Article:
Boubacar Traoré

A legend in Mali: unique, original, beautiful, passionate, powerful

Boubacar Traoré Guitar, VocalsVincent Bucher MundharmonikaJeremie Diarra Percussion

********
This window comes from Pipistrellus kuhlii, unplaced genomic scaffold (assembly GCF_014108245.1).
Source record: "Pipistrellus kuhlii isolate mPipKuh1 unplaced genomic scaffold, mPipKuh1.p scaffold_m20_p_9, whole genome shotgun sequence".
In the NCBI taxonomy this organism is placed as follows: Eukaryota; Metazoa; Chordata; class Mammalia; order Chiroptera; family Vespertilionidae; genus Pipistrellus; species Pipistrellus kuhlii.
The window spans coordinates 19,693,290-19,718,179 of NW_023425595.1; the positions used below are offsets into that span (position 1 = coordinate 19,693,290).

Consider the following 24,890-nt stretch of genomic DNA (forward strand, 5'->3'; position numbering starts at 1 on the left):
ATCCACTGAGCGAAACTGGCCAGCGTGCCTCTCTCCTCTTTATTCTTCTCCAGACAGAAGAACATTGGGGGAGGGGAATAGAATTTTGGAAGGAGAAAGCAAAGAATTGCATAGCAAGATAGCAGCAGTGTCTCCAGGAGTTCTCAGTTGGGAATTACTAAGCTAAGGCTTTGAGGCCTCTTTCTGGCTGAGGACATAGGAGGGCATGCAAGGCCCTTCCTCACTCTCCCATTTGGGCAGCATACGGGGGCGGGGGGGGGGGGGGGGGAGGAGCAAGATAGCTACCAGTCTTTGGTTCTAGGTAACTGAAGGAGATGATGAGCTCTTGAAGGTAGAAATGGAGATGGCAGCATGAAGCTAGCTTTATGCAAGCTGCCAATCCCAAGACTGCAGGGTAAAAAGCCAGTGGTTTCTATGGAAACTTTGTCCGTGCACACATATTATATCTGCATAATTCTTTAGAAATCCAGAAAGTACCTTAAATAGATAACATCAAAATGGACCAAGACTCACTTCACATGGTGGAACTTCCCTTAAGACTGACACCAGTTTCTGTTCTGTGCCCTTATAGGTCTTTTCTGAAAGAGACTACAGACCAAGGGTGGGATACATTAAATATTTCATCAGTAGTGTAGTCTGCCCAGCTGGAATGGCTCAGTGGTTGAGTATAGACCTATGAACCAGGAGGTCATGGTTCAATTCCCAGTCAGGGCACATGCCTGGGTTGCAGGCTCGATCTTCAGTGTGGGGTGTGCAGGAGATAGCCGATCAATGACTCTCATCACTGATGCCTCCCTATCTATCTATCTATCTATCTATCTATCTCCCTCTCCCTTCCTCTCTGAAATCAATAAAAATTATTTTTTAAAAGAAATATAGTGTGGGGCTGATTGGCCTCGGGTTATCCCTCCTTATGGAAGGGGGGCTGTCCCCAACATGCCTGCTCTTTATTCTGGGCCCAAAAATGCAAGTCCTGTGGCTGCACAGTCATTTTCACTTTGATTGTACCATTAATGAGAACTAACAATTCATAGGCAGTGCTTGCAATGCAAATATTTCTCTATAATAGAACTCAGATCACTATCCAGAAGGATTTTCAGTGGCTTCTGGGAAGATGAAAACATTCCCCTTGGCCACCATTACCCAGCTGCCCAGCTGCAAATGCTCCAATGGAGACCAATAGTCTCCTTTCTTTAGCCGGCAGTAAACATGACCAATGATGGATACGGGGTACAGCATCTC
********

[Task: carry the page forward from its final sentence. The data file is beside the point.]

In the early years of Mali's independence, 20-year-old Boubacar Traoré picked up an electric guitar and shaped the sound of the young state. But with the military coup in 1968, his songs were banned from the radio and Traoré had to support his family as a farmer and small trader. In the late 1980s, however, his comeback was abruptly interrupted once again by the death of his wife. Traoré went to Paris and made a living as a construction worker. Finally, in 1990, he re-emerged as a musician and recorded six albums in short intervals. Very soon, Vincent Bucher's harmonica became the sonic alter ego of Traoré's voice and guitar playing. Since the turn of the millennium at the latest, he has been celebrated as one of the great fathers and ambassadors of modern Mandingo music, combining characteristic playing techniques and ideas from West Africa with the philosophy of the blues from the southern United States.

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